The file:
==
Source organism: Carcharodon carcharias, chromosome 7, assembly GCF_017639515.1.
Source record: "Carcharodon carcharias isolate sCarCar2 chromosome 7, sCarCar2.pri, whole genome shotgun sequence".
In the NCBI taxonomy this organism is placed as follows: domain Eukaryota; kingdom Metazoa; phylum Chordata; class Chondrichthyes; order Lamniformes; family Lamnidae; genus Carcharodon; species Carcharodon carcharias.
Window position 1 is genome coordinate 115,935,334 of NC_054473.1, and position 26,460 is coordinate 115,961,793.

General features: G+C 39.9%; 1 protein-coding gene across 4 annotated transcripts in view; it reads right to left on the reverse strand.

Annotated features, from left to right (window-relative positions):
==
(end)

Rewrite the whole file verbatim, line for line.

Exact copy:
Source organism: Carcharodon carcharias, chromosome 7, assembly GCF_017639515.1.
Source record: "Carcharodon carcharias isolate sCarCar2 chromosome 7, sCarCar2.pri, whole genome shotgun sequence".
In the NCBI taxonomy this organism is placed as follows: domain Eukaryota; kingdom Metazoa; phylum Chordata; class Chondrichthyes; order Lamniformes; family Lamnidae; genus Carcharodon; species Carcharodon carcharias.
Window position 1 is genome coordinate 115,935,334 of NC_054473.1, and position 26,460 is coordinate 115,961,793.

General features: G+C 39.9%; 1 protein-coding gene across 4 annotated transcripts in view; it reads right to left on the reverse strand.

Annotated features, from left to right (window-relative positions):